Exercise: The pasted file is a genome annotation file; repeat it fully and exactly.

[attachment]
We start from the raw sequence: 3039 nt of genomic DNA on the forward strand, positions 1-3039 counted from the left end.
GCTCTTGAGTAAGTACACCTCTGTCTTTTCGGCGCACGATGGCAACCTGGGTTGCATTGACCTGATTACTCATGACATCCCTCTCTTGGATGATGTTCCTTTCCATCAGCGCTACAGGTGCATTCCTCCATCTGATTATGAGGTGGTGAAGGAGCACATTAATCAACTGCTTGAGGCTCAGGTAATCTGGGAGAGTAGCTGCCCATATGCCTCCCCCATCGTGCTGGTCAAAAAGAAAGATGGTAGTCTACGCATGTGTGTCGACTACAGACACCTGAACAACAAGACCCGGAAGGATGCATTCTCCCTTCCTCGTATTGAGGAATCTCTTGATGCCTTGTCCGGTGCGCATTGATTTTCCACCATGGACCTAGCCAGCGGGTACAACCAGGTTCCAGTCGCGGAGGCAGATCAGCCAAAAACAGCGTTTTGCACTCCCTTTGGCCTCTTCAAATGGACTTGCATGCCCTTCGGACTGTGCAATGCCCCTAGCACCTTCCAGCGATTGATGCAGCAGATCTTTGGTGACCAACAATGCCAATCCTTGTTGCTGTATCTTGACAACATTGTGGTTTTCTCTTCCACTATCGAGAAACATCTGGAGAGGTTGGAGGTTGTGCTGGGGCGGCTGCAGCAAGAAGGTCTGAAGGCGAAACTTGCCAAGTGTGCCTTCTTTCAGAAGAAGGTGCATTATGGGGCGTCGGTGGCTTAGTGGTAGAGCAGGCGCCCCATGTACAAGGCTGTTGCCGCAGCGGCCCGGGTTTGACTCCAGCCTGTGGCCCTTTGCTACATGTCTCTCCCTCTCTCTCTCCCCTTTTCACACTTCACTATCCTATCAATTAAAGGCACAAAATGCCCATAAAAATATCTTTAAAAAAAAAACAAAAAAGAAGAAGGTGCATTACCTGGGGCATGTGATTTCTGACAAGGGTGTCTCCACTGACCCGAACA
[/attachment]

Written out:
We start from the raw sequence: 3039 nt of genomic DNA on the forward strand, positions 1-3039 counted from the left end.
GCTCTTGAGTAAGTACACCTCTGTCTTTTCGGCGCACGATGGCAACCTGGGTTGCATTGACCTGATTACTCATGACATCCCTCTCTTGGATGATGTTCCTTTCCATCAGCGCTACAGGTGCATTCCTCCATCTGATTATGAGGTGGTGAAGGAGCACATTAATCAACTGCTTGAGGCTCAGGTAATCTGGGAGAGTAGCTGCCCATATGCCTCCCCCATCGTGCTGGTCAAAAAGAAAGATGGTAGTCTACGCATGTGTGTCGACTACAGACACCTGAACAACAAGACCCGGAAGGATGCATTCTCCCTTCCTCGTATTGAGGAATCTCTTGATGCCTTGTCCGGTGCGCATTGATTTTCCACCATGGACCTAGCCAGCGGGTACAACCAGGTTCCAGTCGCGGAGGCAGATCAGCCAAAAACAGCGTTTTGCACTCCCTTTGGCCTCTTCAAATGGACTTGCATGCCCTTCGGACTGTGCAATGCCCCTAGCACCTTCCAGCGATTGATGCAGCAGATCTTTGGTGACCAACAATGCCAATCCTTGTTGCTGTATCTTGACAACATTGTGGTTTTCTCTTCCACTATCGAGAAACATCTGGAGAGGTTGGAGGTTGTGCTGGGGCGGCTGCAGCAAGAAGGTCTGAAGGCGAAACTTGCCAAGTGTGCCTTCTTTCAGAAGAAGGTGCATTATGGGGCGTCGGTGGCTTAGTGGTAGAGCAGGCGCCCCATGTACAAGGCTGTTGCCGCAGCGGCCCGGGTTTGACTCCAGCCTGTGGCCCTTTGCTACATGTCTCTCCCTCTCTCTCTCCCCTTTTCACACTTCACTATCCTATCAATTAAAGGCACAAAATGCCCATAAAAATATCTTTAAAAAAAAAACAAAAAAGAAGAAGGTGCATTACCTGGGGCATGTGATTTCTGACAAGGGTGTCTCCACTGACCCGAACA